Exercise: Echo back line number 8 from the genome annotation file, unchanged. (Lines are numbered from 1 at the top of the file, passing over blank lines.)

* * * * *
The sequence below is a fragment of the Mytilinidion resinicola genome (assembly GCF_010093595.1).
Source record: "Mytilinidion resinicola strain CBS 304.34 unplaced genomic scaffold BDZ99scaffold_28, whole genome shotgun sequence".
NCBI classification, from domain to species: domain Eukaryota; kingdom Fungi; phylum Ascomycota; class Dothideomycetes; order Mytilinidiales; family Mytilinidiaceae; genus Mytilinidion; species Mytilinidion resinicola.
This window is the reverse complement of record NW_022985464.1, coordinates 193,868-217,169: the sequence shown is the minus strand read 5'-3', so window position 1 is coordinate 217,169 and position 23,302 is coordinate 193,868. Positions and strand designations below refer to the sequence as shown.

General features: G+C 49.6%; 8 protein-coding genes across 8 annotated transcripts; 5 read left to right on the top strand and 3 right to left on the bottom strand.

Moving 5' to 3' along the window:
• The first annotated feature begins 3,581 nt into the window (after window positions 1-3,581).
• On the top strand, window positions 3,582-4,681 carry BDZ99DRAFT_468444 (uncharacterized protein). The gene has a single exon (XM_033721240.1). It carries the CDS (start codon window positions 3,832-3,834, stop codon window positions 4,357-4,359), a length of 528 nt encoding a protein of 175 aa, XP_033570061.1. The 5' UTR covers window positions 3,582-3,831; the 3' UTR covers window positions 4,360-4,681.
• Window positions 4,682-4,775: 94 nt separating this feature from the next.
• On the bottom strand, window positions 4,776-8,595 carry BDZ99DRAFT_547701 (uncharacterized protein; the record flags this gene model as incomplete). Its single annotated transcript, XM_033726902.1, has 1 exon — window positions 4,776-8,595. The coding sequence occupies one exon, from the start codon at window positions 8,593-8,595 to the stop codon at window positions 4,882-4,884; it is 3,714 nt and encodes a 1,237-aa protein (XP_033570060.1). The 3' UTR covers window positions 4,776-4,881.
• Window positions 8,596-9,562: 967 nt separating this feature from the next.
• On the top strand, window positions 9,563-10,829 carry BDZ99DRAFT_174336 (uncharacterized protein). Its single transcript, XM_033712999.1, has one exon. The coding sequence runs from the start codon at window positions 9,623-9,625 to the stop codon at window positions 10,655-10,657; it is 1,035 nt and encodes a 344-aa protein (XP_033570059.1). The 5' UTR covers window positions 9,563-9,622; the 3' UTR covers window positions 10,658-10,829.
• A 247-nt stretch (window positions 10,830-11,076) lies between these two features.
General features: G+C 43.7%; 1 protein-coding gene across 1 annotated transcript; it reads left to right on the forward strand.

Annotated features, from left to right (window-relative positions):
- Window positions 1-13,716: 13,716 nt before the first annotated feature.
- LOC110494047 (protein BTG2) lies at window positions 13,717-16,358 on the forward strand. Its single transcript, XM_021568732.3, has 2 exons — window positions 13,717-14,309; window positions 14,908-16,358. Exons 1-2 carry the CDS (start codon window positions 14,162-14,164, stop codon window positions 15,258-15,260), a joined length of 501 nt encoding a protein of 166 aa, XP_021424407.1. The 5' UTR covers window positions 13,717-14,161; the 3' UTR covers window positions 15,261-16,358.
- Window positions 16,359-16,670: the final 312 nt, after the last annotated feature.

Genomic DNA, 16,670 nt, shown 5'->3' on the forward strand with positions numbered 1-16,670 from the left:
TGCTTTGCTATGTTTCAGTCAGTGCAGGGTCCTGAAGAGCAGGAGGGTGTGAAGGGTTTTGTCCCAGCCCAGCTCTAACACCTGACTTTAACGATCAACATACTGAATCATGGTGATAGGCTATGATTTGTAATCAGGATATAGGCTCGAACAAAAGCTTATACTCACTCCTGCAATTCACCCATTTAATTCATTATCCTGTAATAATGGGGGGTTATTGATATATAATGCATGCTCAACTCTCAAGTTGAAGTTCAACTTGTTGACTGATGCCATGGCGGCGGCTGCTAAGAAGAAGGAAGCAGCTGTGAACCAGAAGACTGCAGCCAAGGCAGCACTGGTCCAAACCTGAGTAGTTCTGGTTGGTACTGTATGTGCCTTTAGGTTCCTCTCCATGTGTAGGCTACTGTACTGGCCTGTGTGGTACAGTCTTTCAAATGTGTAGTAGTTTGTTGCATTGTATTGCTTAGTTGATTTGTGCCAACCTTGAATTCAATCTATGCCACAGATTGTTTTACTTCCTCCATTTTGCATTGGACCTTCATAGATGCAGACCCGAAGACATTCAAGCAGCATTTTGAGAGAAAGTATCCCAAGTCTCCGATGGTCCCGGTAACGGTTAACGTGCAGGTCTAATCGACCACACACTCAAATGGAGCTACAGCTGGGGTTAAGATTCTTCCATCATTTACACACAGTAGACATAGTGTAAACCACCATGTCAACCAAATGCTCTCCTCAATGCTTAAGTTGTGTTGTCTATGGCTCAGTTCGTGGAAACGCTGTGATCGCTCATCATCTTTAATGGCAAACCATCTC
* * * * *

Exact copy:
• On the top strand, window positions 3,582-4,681 carry BDZ99DRAFT_468444 (uncharacterized protein). The gene has a single exon (XM_033721240.1). It carries the CDS (start codon window positions 3,832-3,834, stop codon window positions 4,357-4,359), a length of 528 nt encoding a protein of 175 aa, XP_033570061.1. The 5' UTR covers window positions 3,582-3,831; the 3' UTR covers window positions 4,360-4,681.